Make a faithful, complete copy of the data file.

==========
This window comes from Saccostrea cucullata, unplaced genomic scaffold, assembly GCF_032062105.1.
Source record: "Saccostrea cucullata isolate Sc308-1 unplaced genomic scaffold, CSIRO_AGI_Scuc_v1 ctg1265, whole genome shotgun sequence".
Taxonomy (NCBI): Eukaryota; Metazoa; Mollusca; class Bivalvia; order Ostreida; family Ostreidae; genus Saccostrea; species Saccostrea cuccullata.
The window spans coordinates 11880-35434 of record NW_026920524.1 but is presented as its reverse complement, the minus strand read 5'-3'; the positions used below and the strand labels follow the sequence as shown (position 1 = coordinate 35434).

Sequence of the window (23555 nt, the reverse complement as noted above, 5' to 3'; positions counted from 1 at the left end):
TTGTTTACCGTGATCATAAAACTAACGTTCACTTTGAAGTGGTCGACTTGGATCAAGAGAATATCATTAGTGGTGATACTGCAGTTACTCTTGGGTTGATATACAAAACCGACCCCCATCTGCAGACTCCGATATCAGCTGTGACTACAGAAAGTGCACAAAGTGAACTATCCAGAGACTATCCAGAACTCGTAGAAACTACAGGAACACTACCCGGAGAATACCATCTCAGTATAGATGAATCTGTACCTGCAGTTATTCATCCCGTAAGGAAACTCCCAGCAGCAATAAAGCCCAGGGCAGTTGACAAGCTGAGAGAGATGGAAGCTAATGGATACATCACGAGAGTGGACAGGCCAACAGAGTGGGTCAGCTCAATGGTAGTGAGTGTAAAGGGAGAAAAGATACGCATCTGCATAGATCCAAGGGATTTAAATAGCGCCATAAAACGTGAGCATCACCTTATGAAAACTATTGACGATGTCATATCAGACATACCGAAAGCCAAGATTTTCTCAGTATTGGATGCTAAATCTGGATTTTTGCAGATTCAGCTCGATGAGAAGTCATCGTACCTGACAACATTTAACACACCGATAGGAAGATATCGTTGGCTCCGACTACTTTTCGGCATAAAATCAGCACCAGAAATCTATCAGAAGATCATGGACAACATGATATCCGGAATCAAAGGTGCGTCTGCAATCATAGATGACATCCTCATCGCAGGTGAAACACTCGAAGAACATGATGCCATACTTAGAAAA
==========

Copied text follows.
This window comes from Saccostrea cucullata, unplaced genomic scaffold, assembly GCF_032062105.1.
Source record: "Saccostrea cucullata isolate Sc308-1 unplaced genomic scaffold, CSIRO_AGI_Scuc_v1 ctg1265, whole genome shotgun sequence".
Taxonomy (NCBI): Eukaryota; Metazoa; Mollusca; class Bivalvia; order Ostreida; family Ostreidae; genus Saccostrea; species Saccostrea cuccullata.
The window spans coordinates 11880-35434 of record NW_026920524.1 but is presented as its reverse complement, the minus strand read 5'-3'; the positions used below and the strand labels follow the sequence as shown (position 1 = coordinate 35434).

Sequence of the window (23555 nt, the reverse complement as noted above, 5' to 3'; positions counted from 1 at the left end):
TTGTTTACCGTGATCATAAAACTAACGTTCACTTTGAAGTGGTCGACTTGGATCAAGAGAATATCATTAGTGGTGATACTGCAGTTACTCTTGGGTTGATATACAAAACCGACCCCCATCTGCAGACTCCGATATCAGCTGTGACTACAGAAAGTGCACAAAGTGAACTATCCAGAGACTATCCAGAACTCGTAGAAACTACAGGAACACTACCCGGAGAATACCATCTCAGTATAGATGAATCTGTACCTGCAGTTATTCATCCCGTAAGGAAACTCCCAGCAGCAATAAAGCCCAGGGCAGTTGACAAGCTGAGAGAGATGGAAGCTAATGGATACATCACGAGAGTGGACAGGCCAACAGAGTGGGTCAGCTCAATGGTAGTGAGTGTAAAGGGAGAAAAGATACGCATCTGCATAGATCCAAGGGATTTAAATAGCGCCATAAAACGTGAGCATCACCTTATGAAAACTATTGACGATGTCATATCAGACATACCGAAAGCCAAGATTTTCTCAGTATTGGATGCTAAATCTGGATTTTTGCAGATTCAGCTCGATGAGAAGTCATCGTACCTGACAACATTTAACACACCGATAGGAAGATATCGTTGGCTCCGACTACTTTTCGGCATAAAATCAGCACCAGAAATCTATCAGAAGATCATGGACAACATGATATCCGGAATCAAAGGTGCGTCTGCAATCATAGATGACATCCTCATCGCAGGTGAAACACTCGAAGAACATGATGCCATACTTAGAAAA